With the US Federal Reserve still able to control the narrative on inflation, risk assets had another good month in June. Global equities, broad commodity indices and diversified property all ended the month higher – and high-yield and corporate bonds continued to eke out positive returns. Elsewhere, and the key to this broad-based asset-price reflation, sovereign bonds rallied. This was, in large part, due to a favourable market reception of Fed policy guidance.
Guidance from the Fed’s June policy meeting was initially viewed as hawkish and caused an unsettling spike higher in government bond yields and volatility in equities. Reflecting the recent surge in inflation, the Fed projected a much higher level for Core PCE (its preferred inflation measure) for this year, with upside risk to its projections for next year.
Elsewhere, there was a marked shift in the Federal Open Market Committee (FOMC) towards favouring an earlier lift off in the key Fed-Funds rate. When the bond market eventually settled down, longer-term yields fell on the back of declining inflation expectations – whereas short-term yields rose on the prospects for a slightly less accommodative interest-rate policy.
With the market imbuing the Fed with enhanced credibility (at least until the July FOMC, when key guidance on the future tapering of bond purchases is expected) the Dollar rallied quite sharply, further boosting the Sterling returns of US assets – and the earlier weakness in global equity markets was more than reversed.
If we look below the surface of the equity markets for a moment, it’s possible to identify a tug-of-war between opposing market views.
Up until the revised interest-rate guidance from the Fed, value stocks were very much in favour, but the decline in long-term bond yields and lower inflation expectations after the latest FOMC saw growth stocks outperform. The current tension between growth and value is only likely to be resolved once the debate around inflation is itself resolved.
If it becomes clear that this year’s surge in inflation is transitory, reflecting supply-side bottlenecks, then any moderation in economic-growth momentum should see quality growth stocks perform relatively strongly as they did until the summer of last year. However, should there be a structural shift higher in inflation – and with it materially higher wage-growth and inflation expectations – then we would expect value stocks to outperform.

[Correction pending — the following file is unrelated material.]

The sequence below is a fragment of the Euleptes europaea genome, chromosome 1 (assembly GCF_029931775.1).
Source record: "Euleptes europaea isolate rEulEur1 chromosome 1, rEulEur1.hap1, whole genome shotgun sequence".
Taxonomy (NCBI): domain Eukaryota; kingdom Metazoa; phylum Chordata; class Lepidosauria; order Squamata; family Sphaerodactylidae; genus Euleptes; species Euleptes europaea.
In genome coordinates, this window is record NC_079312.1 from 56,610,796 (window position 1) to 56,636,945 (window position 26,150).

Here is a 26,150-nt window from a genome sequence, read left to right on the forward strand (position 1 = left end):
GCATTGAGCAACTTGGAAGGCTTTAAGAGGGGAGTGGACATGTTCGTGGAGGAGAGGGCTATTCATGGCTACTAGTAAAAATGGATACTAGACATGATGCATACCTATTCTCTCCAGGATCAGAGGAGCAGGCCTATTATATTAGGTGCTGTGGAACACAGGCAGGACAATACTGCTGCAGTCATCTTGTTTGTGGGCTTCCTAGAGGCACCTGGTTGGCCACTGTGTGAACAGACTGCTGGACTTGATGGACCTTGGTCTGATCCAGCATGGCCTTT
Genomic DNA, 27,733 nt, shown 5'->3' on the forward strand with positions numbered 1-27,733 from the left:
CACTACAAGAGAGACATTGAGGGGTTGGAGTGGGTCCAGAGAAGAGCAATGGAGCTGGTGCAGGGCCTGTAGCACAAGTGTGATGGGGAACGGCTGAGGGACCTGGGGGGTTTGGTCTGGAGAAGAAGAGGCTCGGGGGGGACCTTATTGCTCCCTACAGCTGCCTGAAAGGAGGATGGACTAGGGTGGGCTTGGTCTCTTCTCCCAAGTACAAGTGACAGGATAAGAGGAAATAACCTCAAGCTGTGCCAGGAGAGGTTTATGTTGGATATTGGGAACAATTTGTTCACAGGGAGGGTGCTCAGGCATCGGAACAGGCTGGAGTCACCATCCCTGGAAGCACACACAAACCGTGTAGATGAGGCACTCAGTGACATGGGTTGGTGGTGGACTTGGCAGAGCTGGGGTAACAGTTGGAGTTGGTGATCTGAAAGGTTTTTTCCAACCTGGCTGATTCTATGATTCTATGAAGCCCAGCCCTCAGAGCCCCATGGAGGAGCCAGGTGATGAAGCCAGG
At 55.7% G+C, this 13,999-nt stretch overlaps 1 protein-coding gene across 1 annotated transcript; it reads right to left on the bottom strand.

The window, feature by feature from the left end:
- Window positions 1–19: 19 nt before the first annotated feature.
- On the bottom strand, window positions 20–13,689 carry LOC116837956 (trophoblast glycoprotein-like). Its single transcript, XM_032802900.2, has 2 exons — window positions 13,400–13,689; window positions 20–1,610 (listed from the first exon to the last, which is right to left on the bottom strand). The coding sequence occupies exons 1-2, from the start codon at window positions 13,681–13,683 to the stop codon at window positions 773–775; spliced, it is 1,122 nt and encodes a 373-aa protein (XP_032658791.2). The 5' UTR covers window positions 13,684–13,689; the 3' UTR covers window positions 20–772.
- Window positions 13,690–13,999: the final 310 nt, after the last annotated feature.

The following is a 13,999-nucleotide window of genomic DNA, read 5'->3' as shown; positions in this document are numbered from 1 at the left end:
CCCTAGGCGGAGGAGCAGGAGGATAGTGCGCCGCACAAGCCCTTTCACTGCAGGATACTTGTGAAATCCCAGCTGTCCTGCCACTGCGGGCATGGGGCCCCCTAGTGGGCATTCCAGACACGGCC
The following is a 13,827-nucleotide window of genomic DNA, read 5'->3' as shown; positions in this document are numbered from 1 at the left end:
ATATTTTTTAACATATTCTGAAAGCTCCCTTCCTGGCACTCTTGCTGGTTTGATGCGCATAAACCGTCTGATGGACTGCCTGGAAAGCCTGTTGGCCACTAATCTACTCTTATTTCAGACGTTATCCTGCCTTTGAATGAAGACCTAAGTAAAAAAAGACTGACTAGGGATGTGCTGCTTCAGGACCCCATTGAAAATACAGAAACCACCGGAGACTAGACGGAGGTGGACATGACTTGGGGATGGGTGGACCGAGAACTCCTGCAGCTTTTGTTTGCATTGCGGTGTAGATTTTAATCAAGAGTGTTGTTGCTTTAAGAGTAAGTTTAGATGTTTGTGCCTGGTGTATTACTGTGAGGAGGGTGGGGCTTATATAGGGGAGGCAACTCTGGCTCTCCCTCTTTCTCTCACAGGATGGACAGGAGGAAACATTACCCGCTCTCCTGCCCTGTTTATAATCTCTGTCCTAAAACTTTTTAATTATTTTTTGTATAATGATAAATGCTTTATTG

At this point of the cycle, and given the uncertainties around inflation and monetary policy, it makes sense to have a combination of both equity styles. Nevertheless, we maintain a slight preference for growth, reflecting our view that we will soon be over the peak of the growth, earnings and inflation cycles.
Turning to regional equity selection, Asian and emerging market returns have been disappointing in relative terms. Another wave of Covid-19 infections and low vaccination levels have been headwinds to growth. We have also seen tighter monetary policy in China, reflecting a desire to curb speculative excess, and active steps to limit the influence of some of China’s biggest internet companies. These have combined to weigh on sentiment. Notwithstanding these clear headwinds to performance, we feel the favourable valuation gap that has emerged compared with the rest of the world makes them attractive from a long-term perspective. A catalyst for outperformance is likely to be the favourable narrowing of growth differentials with Western economies over the balance of this year.
If we turn to the overall equity market outlook, at present an unusually high number of uncertainties present themselves and, reflecting this, we expect more modest returns in the second half of this year. However, given that we have yet to see the peak in economic activity and corporate earnings momentum, we feel it is a little too early to become more defensively positioned.
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